while runningTask:
                conn = None
                try:
                    conn, addr = sock.accept()
                    data = conn.recv(100).strip()

                except socket.timeout:
                    # nothing ready from a client
                    continue

                except socket.error, e:
                    print "<br />Connection Error from client"

                else:
                    print "<br />"+ data
                    sys.stdout.flush()
                    conn.close()

                    # for the thread version, you will need some 
                    # approach to kill or interrupt it. 
                    # This is just simulating. 
                    if data == "CANCEL":
                        # temp way to cancel our task
                        print "<br />Cancelling current task." 
                        runningTask = False

                    elif data == "QUIT":
                        print "<br />Quitting entire process." 
                        runningTask = False 
                        fakeTasks[:] = []

                finally:
                    if conn:
                        conn.close()

    finally:
        sock.close()
        os.remove(address)



def foo_task():
    print 'foo task'
    return True


if __name__ == '__main__':
    sys.stdout.write("Content-type:text/html;charset=utf-8\r\n\r\n")
    sys.stdout.write('<!DOCTYPE html>\n<html><head><title>Test</title></head><body>')

    main()

    print '</body></html>'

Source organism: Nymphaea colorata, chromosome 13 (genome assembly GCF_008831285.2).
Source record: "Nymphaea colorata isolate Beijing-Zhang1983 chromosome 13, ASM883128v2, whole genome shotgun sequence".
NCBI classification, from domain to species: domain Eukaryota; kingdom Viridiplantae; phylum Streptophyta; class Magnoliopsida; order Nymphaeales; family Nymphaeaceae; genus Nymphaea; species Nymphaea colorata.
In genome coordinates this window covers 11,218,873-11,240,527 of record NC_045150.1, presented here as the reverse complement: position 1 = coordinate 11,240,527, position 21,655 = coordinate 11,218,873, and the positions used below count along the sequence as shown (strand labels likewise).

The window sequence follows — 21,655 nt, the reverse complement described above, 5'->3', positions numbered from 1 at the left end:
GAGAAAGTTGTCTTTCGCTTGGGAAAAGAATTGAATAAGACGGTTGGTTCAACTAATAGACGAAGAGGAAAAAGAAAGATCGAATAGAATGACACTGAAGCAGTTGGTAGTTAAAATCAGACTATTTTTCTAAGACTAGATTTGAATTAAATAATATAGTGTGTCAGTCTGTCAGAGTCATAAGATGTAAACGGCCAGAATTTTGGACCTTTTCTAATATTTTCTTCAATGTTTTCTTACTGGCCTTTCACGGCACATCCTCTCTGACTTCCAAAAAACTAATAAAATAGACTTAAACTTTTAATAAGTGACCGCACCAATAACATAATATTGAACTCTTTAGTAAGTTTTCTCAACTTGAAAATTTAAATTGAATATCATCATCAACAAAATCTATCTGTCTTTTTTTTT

sys.exit()

Instead of using a 10 second global timeout, you set it to something small like 100ms. It loops over each task and starts it (eventually in a thread), and then tries to loop over waiting for a socket connection. If there is no connection within 100ms, it will timeout and continue to loop, while checking if the task is done. At any point, a client can connect and issue either a "CANCEL" or "QUIT" command. The socket will accept the connection, read it, and react.

You can see how you do not need multiple threads here for the solution. The only threading or subprocess you need is to run the task.

share|improve this answer
    
I've added my new code, based on your feedback to my question. I still can't figure out how to solve the problem. :) –  Drejer Aug 10 '12 at 13:48
    
@Drejer: No problem. I think you were just missing the concept. I have added a working example to my answer for you. Let me know if you need explanation on it. –  jdi Aug 10 '12 at 17:46
    
I've tried adding content to the foo_task() but it doesn't seem to execute the code within it. –  Drejer Aug 11 '12 at 13:49
    
I dont know how you are doing it specifically but you can clearly seethe foo task runs because it prints. This is not how you would do it exactly because you will be lauching the task in a thread or process so they dont block the loop. And you will just be checkind if they are alive or not. –  jdi Aug 11 '12 at 15:06
    
I forgot to flush the buffer. Silly me. :) I've now added the foo_task to my post. If it returns True at the end, it never moves on to next task, unless I cancel it. If it returns False, it doesn't respond to commands sent to the script. –  Drejer Aug 11 '12 at 16:06